As the fourth-largest producer of gold in the world, the
fortunes of the South African economy are often viewed as hitched
to the performance of the yellow metal itself. When it comes to
, the correlations between gold and South African equities are
not always as intimate as some investors think.
For example, in the past month, the iShares MSCI South Africa
Index Fund (NYSE:
) has slumped 0.7 percent while the SPDR Gold Shares (NYSE:
) is higher by 0.2 percent. That indicates that EZA does not
always move in lockstep with gold futures.
Nor is EZA a lock to respond favorably when production of
gold, platinum and palladium declines. That much was affirmed
earlier this year when, even though platinum and palladium
amid labor unrest in South Africa
, EZA did not. South Africa is the world's largest platinum
producer and the second-largest palladium producer behind
One obvious reason for the EZA's recent turbulence is its
exposure to mining equities. The ETF devotes 18 percent of its
weight to the materials sector and several marquee gold and
silver miners appear among the fund's top-10 holdings.
"Appearing among the top ten weightings in the fund are names
including Anglogold Ashanti Limited, Impala Platinum Holdings,
and Gold Fields Ltd. There are currently 52 individual equity
names represented in the underlying basket of EZA," said Street
One Financial Vice President Paul Weisbruch in a note published
While the exposure to mining names has been a drag on EZA, it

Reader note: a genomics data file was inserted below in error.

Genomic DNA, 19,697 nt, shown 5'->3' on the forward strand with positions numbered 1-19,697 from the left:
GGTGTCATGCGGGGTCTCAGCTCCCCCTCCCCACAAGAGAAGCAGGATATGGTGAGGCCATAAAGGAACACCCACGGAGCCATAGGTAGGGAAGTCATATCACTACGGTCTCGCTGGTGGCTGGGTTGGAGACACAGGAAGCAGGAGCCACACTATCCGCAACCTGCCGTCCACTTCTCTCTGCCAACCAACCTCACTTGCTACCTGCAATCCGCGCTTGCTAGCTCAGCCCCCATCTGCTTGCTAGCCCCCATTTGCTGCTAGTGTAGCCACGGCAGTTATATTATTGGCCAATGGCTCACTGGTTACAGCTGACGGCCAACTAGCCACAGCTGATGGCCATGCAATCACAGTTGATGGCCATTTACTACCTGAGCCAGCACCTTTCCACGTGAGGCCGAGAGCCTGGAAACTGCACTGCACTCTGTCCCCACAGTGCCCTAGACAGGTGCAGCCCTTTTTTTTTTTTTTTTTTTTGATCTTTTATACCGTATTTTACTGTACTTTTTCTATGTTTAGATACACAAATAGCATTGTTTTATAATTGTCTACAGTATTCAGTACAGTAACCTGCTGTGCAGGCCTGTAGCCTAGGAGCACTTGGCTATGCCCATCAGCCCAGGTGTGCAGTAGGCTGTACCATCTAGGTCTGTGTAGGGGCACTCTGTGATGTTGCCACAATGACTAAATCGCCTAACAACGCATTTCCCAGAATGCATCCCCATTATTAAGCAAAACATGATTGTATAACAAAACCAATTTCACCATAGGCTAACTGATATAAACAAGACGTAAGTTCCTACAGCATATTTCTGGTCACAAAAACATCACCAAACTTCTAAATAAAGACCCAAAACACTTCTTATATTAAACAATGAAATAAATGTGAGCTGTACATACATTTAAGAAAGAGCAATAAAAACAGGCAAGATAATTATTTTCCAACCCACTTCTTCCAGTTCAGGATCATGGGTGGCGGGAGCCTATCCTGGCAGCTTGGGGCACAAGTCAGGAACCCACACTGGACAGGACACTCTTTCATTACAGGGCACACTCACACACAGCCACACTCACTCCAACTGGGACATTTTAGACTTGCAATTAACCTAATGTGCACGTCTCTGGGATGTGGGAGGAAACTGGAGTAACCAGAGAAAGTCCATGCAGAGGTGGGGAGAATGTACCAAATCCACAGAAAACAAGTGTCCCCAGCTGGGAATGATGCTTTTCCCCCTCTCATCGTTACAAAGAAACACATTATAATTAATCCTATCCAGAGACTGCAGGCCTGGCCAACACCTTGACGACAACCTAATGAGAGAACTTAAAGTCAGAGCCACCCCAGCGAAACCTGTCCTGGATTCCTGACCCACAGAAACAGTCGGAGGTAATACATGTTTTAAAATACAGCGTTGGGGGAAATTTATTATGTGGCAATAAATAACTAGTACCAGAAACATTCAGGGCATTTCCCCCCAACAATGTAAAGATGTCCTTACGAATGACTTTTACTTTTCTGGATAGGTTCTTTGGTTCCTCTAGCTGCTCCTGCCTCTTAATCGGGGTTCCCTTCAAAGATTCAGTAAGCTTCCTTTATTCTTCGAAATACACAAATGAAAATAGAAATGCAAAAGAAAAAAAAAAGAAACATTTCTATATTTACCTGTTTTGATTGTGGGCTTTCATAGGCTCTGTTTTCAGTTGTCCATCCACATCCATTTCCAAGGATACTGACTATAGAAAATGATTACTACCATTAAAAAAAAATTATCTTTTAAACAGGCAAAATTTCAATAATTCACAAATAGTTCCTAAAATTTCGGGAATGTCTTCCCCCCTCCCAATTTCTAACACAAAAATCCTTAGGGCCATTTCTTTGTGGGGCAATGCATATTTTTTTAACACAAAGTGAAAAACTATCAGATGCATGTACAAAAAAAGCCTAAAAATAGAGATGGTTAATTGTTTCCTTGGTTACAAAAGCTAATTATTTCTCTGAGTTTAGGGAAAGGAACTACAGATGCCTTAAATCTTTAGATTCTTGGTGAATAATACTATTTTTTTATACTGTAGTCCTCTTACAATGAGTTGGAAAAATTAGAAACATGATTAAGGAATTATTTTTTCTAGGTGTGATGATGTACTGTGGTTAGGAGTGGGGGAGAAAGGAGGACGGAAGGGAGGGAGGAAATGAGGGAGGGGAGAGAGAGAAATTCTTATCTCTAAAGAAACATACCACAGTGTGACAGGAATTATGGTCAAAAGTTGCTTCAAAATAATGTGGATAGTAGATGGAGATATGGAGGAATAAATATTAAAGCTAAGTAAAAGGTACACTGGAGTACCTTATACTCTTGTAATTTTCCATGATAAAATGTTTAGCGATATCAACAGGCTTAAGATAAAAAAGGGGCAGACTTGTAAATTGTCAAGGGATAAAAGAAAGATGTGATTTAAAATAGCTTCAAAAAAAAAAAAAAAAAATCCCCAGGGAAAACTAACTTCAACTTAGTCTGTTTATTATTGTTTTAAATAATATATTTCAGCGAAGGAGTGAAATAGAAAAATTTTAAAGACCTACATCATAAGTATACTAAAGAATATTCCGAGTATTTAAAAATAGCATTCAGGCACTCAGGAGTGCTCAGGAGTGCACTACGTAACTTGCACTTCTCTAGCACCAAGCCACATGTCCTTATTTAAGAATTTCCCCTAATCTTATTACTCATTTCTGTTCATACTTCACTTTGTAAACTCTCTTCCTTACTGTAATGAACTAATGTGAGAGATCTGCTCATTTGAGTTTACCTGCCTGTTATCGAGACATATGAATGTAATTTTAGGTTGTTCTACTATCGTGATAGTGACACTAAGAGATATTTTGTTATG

is worth noting the fund has sharply outperformed mining ETFs in
the past month. Over that time, the Market Vectors Gold Miners
) and the Global X Silver Miners ETF (NYSE:
) have plunged 7.46 percent and eight percent, respectively.
Year-to-date, GDX is off nearly eight percent while EZA has
jumped 6.2 percent. Still, EZA has lagged the broader emerging
markets universe as measured by the iShares MSCI Emerging Markets
Index Fund (NYSE:
"Year to date, EZA has lagged the broader MSCI Emerging
Markets Index, up 5.46% versus the benchmark rallying 8.03%
during the same time period. However, EZA has provided a relative
safe haven in the context of Emerging Markets countries in the
trailing five year period, as the ETF is down only 7.70% versus
the MSCI Emerging Markets Index losing 16.48% during this time
frame," said Weisbruch.
With regards to EZA, there is an easily defined bull/bear case
for the fund and South Africa at large. The country is Africa's
largest economy and the continent is viewed by many foreign
investors as the last great untapped investment frontier. For its
part, EZA is diverse at the sector level as financials account
for a larger percentage of the ETF's weight than do materials
names. Consumer discretionary stocks are just behind materials in
the pecking order and telecommunications names receive an
allocation north of 13 percent.
The bear case revolves around the adverse impact labor strife
can have and has had on the rand, South Africa's currency. Last
month, Standard & Poor's paring South Africa's credit rating
by one notch to BBB with a negative outlook as labor tensions in
South Africa. Speaking of labor woes, South Africa's unemployment
rate of over 20 percent cannot be ignored, either.
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